Abeer Saady is a war correspondent, researcher, media consultant, and trainer. She’s spent 27 years covering war and conflict in the Middle East and Africa and is internationally known for her safety and other training of young journalists hoping to emulate her.
You have drafted a safety handbook for women journalists in hostile environments, published by IAWRT. What do you think are the most important safety issues to beware?
Women in media are subjected to two kinds of risks; threats that target them as journalists. We know that the world has become a dangerous place for journalists of both sexes. And threats that are based on gender, such as sexual harassment that could happen in workplace or online, and from their colleagues or even sources.
Families of the journalists could also be threatened, which is more likely to happen to families of female correspondents working in conflict zones. I mainly focus in my work on threats on cyberspace, because, in our modern world, we have become increasingly reliant on online platforms, and many journalists have been victims of systematic defaming campaigns on digital platforms.
In many cases, female correspondents receive online threats first. It might go worse and end up with physical harm and killing. This is what happened to the Maltese journalist Daphne Galizia who participated in Panama Papers. Her murderer sent her online messages before killing her. That’s why, I advise journalists to take online bullying seriously, and know that they could deal with them legally. The organization where journalists work should also take actions to protect them. There should be a clear policy and procedures that journalists follow in each institution.
How could journalists covering sensitive issues avoid risks?
Preparation is the key. They should ask themselves what the potential risks are and who stands behind them. When they are conducting interviews, they should ensure that the interview location is in a safe area, and assess whether their ethnicity, gender, and nationality are a source of worry that can put them in danger or not.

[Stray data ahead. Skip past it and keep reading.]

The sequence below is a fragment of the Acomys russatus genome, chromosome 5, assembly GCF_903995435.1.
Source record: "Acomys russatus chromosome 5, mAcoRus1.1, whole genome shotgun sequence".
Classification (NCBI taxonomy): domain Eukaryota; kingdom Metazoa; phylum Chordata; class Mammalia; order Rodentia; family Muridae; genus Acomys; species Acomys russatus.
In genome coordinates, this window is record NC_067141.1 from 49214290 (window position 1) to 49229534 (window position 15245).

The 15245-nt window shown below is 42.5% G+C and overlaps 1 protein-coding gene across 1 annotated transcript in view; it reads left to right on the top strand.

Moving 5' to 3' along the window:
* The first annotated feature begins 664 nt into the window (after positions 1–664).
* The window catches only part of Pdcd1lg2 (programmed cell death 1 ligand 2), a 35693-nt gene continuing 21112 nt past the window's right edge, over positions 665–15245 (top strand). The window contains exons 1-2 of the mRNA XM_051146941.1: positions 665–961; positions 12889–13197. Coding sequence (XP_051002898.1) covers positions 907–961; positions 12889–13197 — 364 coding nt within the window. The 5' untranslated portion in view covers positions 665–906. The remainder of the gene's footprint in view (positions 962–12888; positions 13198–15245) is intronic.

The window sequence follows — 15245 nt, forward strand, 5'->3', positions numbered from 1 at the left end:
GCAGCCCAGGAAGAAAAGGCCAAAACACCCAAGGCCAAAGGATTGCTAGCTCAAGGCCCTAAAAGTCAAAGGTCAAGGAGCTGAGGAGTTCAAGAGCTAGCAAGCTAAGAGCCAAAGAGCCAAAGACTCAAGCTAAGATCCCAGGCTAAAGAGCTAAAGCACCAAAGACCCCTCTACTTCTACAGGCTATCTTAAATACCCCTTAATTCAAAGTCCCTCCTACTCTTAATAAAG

When they are already in the field, they should pay attention to details; the method of transportation from/to the location, the routes they take, and whether they are being traced online or physically. They should not post anything related to their work on social media since it might put them in danger. Before posting, they should categorize the information they have based on its sensitivity.
Lastly, I would like to highlight the importance of the psychological status of journalists. If they are working on an investigative report, which is what most of ARIJ journalists do, they should put into consideration that this kind of story could be stressful. So, they should take a rest when needed, and do not focus only on their career while neglecting their social lives.
What are the most important skills journalists working on conflict zones should have?
Generally, the most important skills are journalistic skills. It is also important to participate in safety workshops and keep up with the most recent safety instructions for journalists. Familiarity with first aid is also necessary since it has become essential. Nowadays, there are many essential workshops related to digital and physical safety for journalists. Most importantly, journalists should have the skill of being able to assess risks and know how to deal with them.